Archive for November, 2010

David W. Fraser on “Vertically Twined Plateau Bags”

Posted in Uncategorized on November 27, 2010 by rjohn

Dear folks –

On August 21, 2010, David W. Fraser

(David, in the center in the above photo, talks with his wife Barbara and Bruce Baganz, the president of the TM board)

gave a Rug and Textile Appreciation program here at The Textile Museum here in Washington, D. C., on the topic “Vertically Twined Plateau Bags.”

Wendel Swan, introduced David,

but digressed at first to indicate that there was a significant empty seat in the room.

He said Harold Keshishian,

who was instrumental in the  founding of these free Saturday programs in the 1960s and who was active in them ever since, both as a presenter and as a, sometimes irrepressible,  audience participant, had died recently, and so the chair at the side in which Harold often sat was unoccupied today.

Wendel said that he thought Harold knew more about a wider universe of rugs and textiles than anyone else he has known personally, and that Harold’s participation in RTAM sessions will be seriously missed.

Wendel said next that,” If Harold were in the room, he would be signaling  me, now, to ‘get on with it,’ with a ‘cut’ gesture across his throat, and in that spirit I need to turn to introduce David Fraser and today’s program.”

He said that David is trained as a medical doctor

and has had a distinguished career in medicine.  He headed the work to identify and deal with “Legionnaires’ disease,” and that demonstrating that the tampon was implicated in “Toxic Shock Syndrome.”

David has served as president of  both Swarthmore College and The Textile Museum Board, and continues to serve the TM as a Research Associate.

David is the author of the standard work on “weft-twined structures” and, with his wife Barbara, of a second  book on Chin tunics and other textiles, ethnic textiles with complex structures, woven in mainland southeast Asia.

They have done important field work in these areas, as well as in that of today’s topic, ‘Plateau bags’, a format twined by U.S. Indians in parts of the Columbia River basin.

(Ed.: In what follows I have drawn on both David’s TM presentation and on the article in American Indian Art Magazine in which the research on which David was drawing was also reported.)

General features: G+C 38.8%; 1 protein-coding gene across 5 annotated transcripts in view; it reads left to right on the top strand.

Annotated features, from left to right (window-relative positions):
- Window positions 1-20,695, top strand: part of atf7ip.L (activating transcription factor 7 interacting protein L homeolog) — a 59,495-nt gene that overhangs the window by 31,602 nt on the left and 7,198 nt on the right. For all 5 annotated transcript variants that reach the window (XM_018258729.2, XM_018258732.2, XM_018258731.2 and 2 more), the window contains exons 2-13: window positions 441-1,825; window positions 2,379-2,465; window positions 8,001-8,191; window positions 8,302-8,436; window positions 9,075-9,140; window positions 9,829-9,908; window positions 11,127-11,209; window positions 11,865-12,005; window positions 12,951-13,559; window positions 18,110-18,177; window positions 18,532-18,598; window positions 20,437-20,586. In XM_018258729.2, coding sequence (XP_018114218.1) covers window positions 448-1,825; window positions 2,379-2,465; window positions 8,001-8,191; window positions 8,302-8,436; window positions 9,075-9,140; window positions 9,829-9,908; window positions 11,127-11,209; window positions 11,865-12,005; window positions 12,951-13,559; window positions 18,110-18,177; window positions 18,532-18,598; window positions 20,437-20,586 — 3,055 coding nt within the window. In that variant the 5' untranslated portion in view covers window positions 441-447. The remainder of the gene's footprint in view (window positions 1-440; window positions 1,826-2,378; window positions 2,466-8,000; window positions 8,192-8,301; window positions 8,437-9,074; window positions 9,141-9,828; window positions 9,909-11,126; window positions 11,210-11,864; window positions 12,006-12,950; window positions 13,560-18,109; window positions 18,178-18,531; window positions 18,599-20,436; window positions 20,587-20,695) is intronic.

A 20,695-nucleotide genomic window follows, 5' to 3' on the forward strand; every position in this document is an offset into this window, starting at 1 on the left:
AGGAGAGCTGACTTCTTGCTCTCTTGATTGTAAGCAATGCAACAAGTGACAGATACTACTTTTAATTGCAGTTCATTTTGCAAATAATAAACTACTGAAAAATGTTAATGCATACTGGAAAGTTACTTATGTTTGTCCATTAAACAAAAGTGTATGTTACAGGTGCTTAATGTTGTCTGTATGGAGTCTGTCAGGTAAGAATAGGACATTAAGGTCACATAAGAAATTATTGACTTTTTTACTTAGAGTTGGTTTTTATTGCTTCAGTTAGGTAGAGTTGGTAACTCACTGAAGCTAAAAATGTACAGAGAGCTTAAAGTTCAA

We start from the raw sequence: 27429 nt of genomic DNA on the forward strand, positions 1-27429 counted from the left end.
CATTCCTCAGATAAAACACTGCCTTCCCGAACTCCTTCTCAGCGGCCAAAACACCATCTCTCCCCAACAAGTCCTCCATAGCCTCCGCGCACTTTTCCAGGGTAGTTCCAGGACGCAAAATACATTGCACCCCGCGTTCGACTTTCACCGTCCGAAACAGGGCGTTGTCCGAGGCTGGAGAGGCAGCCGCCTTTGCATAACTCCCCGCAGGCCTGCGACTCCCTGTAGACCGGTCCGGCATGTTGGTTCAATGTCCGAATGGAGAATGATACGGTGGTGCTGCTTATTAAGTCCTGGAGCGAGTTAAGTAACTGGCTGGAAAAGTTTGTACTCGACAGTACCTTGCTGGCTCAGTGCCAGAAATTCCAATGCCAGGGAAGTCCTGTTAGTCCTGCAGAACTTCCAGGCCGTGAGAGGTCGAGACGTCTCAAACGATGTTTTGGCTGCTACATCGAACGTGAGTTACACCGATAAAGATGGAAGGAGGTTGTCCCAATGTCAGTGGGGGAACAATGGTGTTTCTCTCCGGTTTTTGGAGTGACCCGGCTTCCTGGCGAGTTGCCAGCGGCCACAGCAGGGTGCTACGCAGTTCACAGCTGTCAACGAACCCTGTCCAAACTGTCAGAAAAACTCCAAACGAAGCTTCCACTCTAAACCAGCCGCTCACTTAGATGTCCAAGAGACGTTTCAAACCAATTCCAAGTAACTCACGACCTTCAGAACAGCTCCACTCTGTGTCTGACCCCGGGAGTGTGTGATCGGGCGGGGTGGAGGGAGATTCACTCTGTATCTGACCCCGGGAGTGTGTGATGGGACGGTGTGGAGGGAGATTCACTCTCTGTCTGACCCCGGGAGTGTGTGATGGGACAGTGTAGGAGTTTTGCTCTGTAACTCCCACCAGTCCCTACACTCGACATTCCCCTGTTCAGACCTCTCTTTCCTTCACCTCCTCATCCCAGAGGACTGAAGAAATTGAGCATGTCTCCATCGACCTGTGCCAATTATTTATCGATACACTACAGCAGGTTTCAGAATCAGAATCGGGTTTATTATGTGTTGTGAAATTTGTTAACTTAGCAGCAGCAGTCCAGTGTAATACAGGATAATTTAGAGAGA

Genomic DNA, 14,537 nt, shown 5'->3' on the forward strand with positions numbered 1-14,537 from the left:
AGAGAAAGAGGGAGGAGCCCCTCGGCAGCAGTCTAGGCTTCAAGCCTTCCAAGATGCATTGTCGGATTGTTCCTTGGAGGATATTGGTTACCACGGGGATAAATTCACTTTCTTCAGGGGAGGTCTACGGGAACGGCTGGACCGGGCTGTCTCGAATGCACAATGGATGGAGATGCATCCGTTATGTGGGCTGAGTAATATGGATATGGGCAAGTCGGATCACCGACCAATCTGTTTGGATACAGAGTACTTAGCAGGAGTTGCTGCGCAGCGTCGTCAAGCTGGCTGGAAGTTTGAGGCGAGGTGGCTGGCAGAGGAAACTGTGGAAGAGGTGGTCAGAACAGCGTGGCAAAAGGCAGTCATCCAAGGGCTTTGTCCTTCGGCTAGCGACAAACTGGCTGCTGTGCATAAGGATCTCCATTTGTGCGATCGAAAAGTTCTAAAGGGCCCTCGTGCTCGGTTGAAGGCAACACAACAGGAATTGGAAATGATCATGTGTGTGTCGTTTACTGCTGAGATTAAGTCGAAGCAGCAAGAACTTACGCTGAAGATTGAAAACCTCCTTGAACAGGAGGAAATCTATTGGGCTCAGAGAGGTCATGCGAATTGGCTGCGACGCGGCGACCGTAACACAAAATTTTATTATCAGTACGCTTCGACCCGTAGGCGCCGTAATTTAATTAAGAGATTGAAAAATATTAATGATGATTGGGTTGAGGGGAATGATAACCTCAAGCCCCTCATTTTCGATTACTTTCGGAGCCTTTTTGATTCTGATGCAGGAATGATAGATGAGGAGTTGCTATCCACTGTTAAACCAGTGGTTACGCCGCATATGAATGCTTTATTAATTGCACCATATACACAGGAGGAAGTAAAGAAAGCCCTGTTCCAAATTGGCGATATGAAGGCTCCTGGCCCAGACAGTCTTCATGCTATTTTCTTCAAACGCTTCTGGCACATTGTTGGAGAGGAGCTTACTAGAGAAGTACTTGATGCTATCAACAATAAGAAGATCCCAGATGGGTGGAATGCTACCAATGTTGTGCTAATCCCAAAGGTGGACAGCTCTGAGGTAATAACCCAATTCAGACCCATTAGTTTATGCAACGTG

David began by sketching some features of the “Plateau bag” format.

He said that they were functional bags, with front and back panels and top openings.

They vary in size, but are usually a little taller than they are wide.

( Ed.:  In the measurements I have seen as I prepared this post, the shortest Plateau bag I saw was 5.5 inches tall and 5 inches wide, and the tallest was 17 inches; its width was 13.5 inches.)

Mostly, but not always, the designs on the back are different from those on the front.  Here is the back of the Plateau bag above.

David said the the “Plateau” reference is to an actual geological plateau area in the northwestern U.S., between the Cascade and Rocky mountains near the Columbia River.

Plateau bags are sometimes described as “Nez Perce” bags, since Nez Perce did weave many of them.  But some Plateau bags were woven by members of other tribes.

David indicated that the Nez Perce, Umatilla, Yakama, Kliktat, Tenino, Walla Walla and Palouse also wove Plateau bags.

The map above indicates where the various tribal makers were located.  The one below indicates how the reservation areas were reduced.

David also showed some images of various Native American plateau bag makers.  If you look closely, all of these photos include Plateau bags in use.  Each also has a caption that you should be able to read.

Plateau bags are also sometimes referred to as “corn husk” bags, and David indicated that this, too, is a partial truth.  Corn husk was a frequent material, but Plateau bags can also contain Indian hemp, cotton, wool and even “bear grass.”

One of these photos shows a woman making a Plateau bag.

While some twining has been done on looms (twined Chilkat dancing blankets are made on warp-weighted looms), in the case of Plateau bags, no loom is necessary.

Look again at the photo above.  Notice that this lady holds the Plateau bag that she is making loosely on her lap and is twining it (moving left to right) working with the warps ends away from herself.  The warps on which she will continue to twine hang down in front of her.

David next moved to the various structures used in Plateau bags and how they were made.

As the photo below suggests, David is someone who often finds textile structures exciting, and he can make others feel his enthusiasm.

He used four Plateau bags in the room, that are part of the Textile Museum collection, to explain some of the basic variations in construction and weave.

First, is a Plateau bag was woven by the Nez Perce in about 1880.   It is made from Indian hemp, bear grass and corn husk.

(Ed. Esther Methe, the Textile Museum, Curator of Conservation, holds this boxed bag as David speaks to it)

Here is a little better look at its front.

And here is an image of its back from the Museum card.

The underlying twining is composed of two strands of Indian hemp, twisting each other as they interlace the warps.

The design is the result of the additional use of corn husk strips or bear grass in a “false embroidery” structure.

The drawing below shows how such a strand  of patterning corn husk is introduced into the underlying twining as it proceeds.

Notice in the drawing above that the patterning corn husk strand (striped) wraps the twining strands alternately, but only on the front side of the warps.

One result of this is that, when this specific structure is used, the design is visible on the outside of the bag, but does not show on the inside.

This structure is called “false embroidery” because in real embroidery the decorating thread is inserted after the weaving and moves between the front side and the back of a ground cloth (here the “ground” is the two twined cords).

The decorating thread is seen on both sides in actual embroidery.  The “embroidery” of the piece above is “false” in the sense that the corn husk strand decorates the front, but does not move to the back side of the warps.